For information on where to vote, visit the Board of Elections. Information on absentee balloting and postmark deadlines can be found at the bottom of this story.
A hotly-contested liberal race that has largely centered on the environment, the path back from the coronavirus outbreak and the future of healthcare will gradually end over the next few weeks, the result of voting changes due to the coronavirus outbreak, and voters in New York State’s 125th Assembly District will know who is the presumptive replacement for longtime Assemblywoman Barbara Lifton. For all of our election coverage, check out our Election 2020 landing page, which covers new developments in the race including record-high absentee ballot voting.
The Democratic primary serves, effectively, as the general election since the 125th District is a Democratic stronghold, mostly driven by the cities of Ithaca and Cortland. The full list of candidates (links to their candidate profiles included): Cortland County Legislator Beau Harbin, Family and Children’s Services CEO Lisa Hoeschele, Dryden Town Supervisor Jason Leifer, Tompkins County Legislator Anna Kelles, Ithaca attorney Sujata Gibson, Ithaca Common Council member Seph Murtagh and Lifton’s general counsel Jordan Lesser, who received her endorsement last week.
This election is obviously unique in that the pandemic has forced forums and campaign events online. But it will also result in a long-delayed process to determine the winner. Tompkins County Board of Elections Democratic Commissioner Steve DeWitt said the office has issued more than 11,000 absentee ballots so far, and expects more than double the amount of votes to come via absentee ballot instead of in-person vote. By law, they’re not allowed to begin processing those ballots until July 1, more than a week after voting day, and DeWitt expects the counting process to take several days after that.
The race has become something of a battle around the margins, since many of the candidates share similar viewpoints. All have voiced full-throated support for the New York Health Act, which would institute a universal healthcare system for all New Yorkers, as well as endorsing progress on the Green New Deal and education reform. They all extol the virtues of taking climate change seriously and acting now to develop sustainable infrastructure for the future. Several candidates have endorsed different forms of tax reform as well, mostly focusing on lessening the burden on citizens and increasing the amounts paid by the wealthy and large companies. Murtagh, Gibson and Leifer all have called for the end of property taxes in New York in favor of a more progressive tax alternative.
In order to differentiate themselves from the pack, candidates have had to choose which issues to prioritize to appeal to voters. Leifer, for instance, has stuck with municipal broadband internet as a primary campaign plank, with Harbin putting a premium on it as well. Lesser, on the other hand, has emphasized education access and universal childcare throughout his campaign. Murtagh’s touted his work locally on development (for which he received the endorsement of Ithaca Mayor Svante Myrick), mostly focusing on housing, and has been quicker than some other candidates to emphasize the state’s climate change goals. Similar to Lesser, Kelles has also championed access to early education and universal childcare, while also advocating for the dismantling of certain statewide systems that made the coronavirus impact worse while working our way back from the outbreak. Hoeschele has been one of the more vocal candidates on student loan forgiveness, and has advocated for potentially lowering the voting age to 16. Harbin has been the most staunch advocate of legalizing marijuana, going further to say that convictions involving the drug should be expunged and that local licensing for marijuana farming should be prioritized to keep money made inside the state.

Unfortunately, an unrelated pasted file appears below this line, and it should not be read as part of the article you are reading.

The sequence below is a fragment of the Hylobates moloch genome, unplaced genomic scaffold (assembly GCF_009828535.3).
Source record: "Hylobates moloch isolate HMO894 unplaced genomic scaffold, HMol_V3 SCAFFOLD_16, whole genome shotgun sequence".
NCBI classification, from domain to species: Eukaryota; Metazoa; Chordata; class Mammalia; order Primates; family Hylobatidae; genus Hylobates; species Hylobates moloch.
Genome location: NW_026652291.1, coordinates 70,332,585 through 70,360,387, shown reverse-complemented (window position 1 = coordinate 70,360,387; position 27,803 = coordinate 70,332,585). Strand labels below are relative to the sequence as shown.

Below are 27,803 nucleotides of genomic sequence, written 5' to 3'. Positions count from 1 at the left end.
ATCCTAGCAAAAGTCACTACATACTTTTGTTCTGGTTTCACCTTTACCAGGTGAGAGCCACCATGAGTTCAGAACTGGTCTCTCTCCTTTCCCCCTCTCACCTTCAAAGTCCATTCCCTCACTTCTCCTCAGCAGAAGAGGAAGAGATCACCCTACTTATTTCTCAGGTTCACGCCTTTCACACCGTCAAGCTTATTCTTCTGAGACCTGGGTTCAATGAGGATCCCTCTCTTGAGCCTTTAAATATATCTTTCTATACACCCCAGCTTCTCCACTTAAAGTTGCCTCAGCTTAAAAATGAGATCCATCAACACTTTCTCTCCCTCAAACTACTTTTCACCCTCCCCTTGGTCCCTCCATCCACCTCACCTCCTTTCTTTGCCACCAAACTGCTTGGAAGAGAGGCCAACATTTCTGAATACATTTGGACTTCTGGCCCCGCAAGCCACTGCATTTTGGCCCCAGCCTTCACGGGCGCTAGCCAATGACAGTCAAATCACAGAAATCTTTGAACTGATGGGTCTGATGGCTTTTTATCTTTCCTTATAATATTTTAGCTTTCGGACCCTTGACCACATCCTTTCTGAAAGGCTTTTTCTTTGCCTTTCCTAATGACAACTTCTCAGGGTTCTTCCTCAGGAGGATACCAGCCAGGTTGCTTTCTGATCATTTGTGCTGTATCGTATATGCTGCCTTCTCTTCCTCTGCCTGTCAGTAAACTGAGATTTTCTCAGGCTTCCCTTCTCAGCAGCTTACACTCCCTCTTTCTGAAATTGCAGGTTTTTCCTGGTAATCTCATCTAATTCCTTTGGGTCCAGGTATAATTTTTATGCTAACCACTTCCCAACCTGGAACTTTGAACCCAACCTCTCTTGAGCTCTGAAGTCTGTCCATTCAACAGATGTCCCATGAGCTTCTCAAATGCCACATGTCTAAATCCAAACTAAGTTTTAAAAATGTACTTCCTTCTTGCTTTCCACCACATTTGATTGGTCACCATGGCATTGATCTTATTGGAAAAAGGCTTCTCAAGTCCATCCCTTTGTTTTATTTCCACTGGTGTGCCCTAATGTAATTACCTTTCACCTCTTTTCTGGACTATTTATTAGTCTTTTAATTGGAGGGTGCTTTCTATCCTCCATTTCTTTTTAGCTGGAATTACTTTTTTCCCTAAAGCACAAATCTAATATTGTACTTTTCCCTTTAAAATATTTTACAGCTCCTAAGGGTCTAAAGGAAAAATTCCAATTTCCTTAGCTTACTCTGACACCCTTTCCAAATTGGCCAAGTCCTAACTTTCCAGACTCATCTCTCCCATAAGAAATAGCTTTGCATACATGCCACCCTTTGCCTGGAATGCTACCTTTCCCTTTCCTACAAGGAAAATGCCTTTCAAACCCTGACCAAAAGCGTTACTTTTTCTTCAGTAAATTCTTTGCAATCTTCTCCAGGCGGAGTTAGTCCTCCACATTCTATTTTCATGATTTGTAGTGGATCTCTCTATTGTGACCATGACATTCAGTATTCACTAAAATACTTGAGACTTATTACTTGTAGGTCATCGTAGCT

Another symptom of many of the candidates being closely aligned on issues is that their focus has turned to their credentials and backgrounds, and what those say about their candidacies. Kelles, who has collected a steady stream of impressive endorsements from statewide figures like Cynthia Nixon and NYC public advocate Jumaane Williams and dozens of prominent local women, has consistently made the case that her experience legislating in a county that serves both rural and urban populations would serve her well advocating for the 125th District. Lesser has said his experience in Albany allows him the werewithal to succeed there, and his former colleague Murtagh also said his closeness to the process has given him the background necessary to effectively pass legislation. Hoeschele has said her experience haggling with state lawmakers and advocating through adversity for her organization would make her the best choice. Gibson, meanwhile, has embraced the outsider role, acknowledging that her political experience is light but that her career as an attorney gives her a readied arsenal of tactics to deploy and a knowledge of how to advocate for certain groups against the odds, especially unions (though Kelles has received the bulk of local union endorsements).